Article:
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The easiest thing to do would be skip this single, which wasn’t noticed at the time and certainly wouldn’t have been missed much if we passed it over.

But that’s not fair to Cliff Blivins… who already was made to suffer on this release when Modern records spelled his name wrong on the label.

So what if we’re not entirely sure when this was recorded… 1950, as others have claimed, or 1952 which is more likely?

So what if Blivins had been incommunicado on wax since the late 1940’s and thus was probably not going to be remembered by anyone in 1952… let alone have people anxious to read about him seventy-one years and counting after that?

The fact of the matter is we’re chronicling rock singles from the start of the genre to the present, no exceptions made, and this is definitely a rock single… and not a bad one at that, no matter how obscure it might be.


Do My Best To Please You
I suppose we should start with the historical confusion as to this song’s true vintage, as obviously the career of Clifford Blivins was hardly something many people spent a lot of time researching.

Modern Records, for all of their many faults (according to BMI, Jules Bihari, as usual, stole half the writing credit for this, though Cliff got full credit on the label itself) were actually pretty reliable when it came to releasing material while fairly fresh.

In other words they were not inclined to hold over a record for two full years, then suddenly decide to release it now for no apparent reason. So this was probably cut within the last month or two… not 1950 as the skimpy notes to the one meager CD collection this was included on, claims.

If Make Love To Me WAS two years old however, that actually is a pretty good case that Blivins – or more likely Maxwell Davis – was ahead of the curve, for while this isn’t cutting edge for either year, it’s definitely a contemporary sound for 1952 with a sturdy dramatic arrangement with moaning horns, piano triplets and a deep bottom that frames Blivins stentorian vocals rather nicely.

Though he was rather limited in his singing, Blivins was effective when sticking to his strengths which included an affinity for the dramatic which is this song’s primary component. You can certainly argue that he’s overdoing the seriousness of things, considering all he’s trying to do in the song is get laid, but to be fair for some guys that’s a pretty dramatic request to make and he’s definitely not underselling his desire here, even though he’s wisely choosing to deliver this in a controlled manner rather than appear desperate.

The result is a pretty solid effort, whether he got lucky in bed or not, as the song has a catchy mid-tempo melody, an insistent beat and decent sax solo. But it’s Blivins who comes away looking best here, as he’s taken a pretty typical plot and gave it enough detail to make it come alive.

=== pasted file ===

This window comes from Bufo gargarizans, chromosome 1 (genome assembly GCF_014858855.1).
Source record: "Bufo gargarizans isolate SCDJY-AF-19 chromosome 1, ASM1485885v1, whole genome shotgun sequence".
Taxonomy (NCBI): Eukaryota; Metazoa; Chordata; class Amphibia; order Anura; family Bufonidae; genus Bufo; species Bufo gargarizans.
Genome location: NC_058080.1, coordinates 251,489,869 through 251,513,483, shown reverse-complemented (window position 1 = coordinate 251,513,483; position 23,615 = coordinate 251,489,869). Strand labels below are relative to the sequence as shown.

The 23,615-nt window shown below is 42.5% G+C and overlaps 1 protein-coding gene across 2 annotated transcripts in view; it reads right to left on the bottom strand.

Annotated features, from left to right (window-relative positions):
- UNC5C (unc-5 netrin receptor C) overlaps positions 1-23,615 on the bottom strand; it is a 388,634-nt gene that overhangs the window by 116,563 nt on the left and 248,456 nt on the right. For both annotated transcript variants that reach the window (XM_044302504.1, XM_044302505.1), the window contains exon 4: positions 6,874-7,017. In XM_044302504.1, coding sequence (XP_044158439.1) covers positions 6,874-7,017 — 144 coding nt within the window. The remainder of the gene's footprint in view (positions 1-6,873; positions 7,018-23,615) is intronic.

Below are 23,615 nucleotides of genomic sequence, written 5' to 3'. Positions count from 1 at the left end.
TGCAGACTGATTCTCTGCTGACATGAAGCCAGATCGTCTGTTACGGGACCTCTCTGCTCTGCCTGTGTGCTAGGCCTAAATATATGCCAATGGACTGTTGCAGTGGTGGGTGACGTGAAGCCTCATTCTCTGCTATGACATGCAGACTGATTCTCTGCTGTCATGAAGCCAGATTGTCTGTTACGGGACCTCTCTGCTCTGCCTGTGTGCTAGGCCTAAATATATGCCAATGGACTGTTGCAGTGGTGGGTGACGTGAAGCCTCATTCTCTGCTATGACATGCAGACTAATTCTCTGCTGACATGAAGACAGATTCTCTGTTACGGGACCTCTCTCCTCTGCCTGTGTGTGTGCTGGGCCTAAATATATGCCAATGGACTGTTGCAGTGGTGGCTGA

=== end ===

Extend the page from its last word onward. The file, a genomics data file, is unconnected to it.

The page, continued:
Throughout it all he never steps wrong vocally… his power, his control and most impressively, his use of a conversational singing style where you can see his character’s mind working as he approaches each line, gives this far more resonance than it may deserve.

While his technique may seem to some to be rather obvious, he knows precisely how much to let his voice swell at times to reveal his anxious anticipation, then drop back down when he realizes his desires will go unfulfilled, almost as if he’s shaking his head in wonder as he tries to soothe himself following another let-down… something he had more experience with in life than he’d probably like to admit.

It’s no threat to be a hit, but it’s also nothing to be ashamed of no matter the year.


I’ll Make Everything Okay
One of the things lost to time is the day to day existence of singers on the margins of the industry like Clifford Blivins.

We know he got his start working for – and then with – Big Jay McNeely. He also turned in a great performance with Edgar Hayes and His Stardusters but when nothing came of it commercially, he seemed to vanish.

But did he really? In the years between releases was he out of the business entirely? Did he go pump gas for a living, or work in a shoe store or paint houses?

Or is it more likely that he kept toiling away on the club circuit, singing a few nights a week, maybe even get a longer residency in some rundown joint, all while he kept hoping for another break?

Whatever it was he did, maybe even enduring plenty of nights where he really DID have to ask some half-bored female patron lingering at the bar to Make Love To Me and hoped she pitied him enough to consent, he put his time to good use.

Maybe the frustration of not getting more chances to record – or the frustration of not getting laid as much as he’d like – made him more determined to take advantage of both opportunities should they come around again.

We know by now – and he surely does as well – that Clifford Blivins is never be a star under any name, but this record shows that there are worse things in life to be than an also-ran as a rock singer, for as long as you keep at it and not allow yourself to grow bitter, there are still songs to be sung, records to be made, fans to win over and maybe even a few attractive women who might just give you a tumble every once in awhile.


(Visit the Artist page of Clifford Blivens for the complete archive of his records reviewed to date)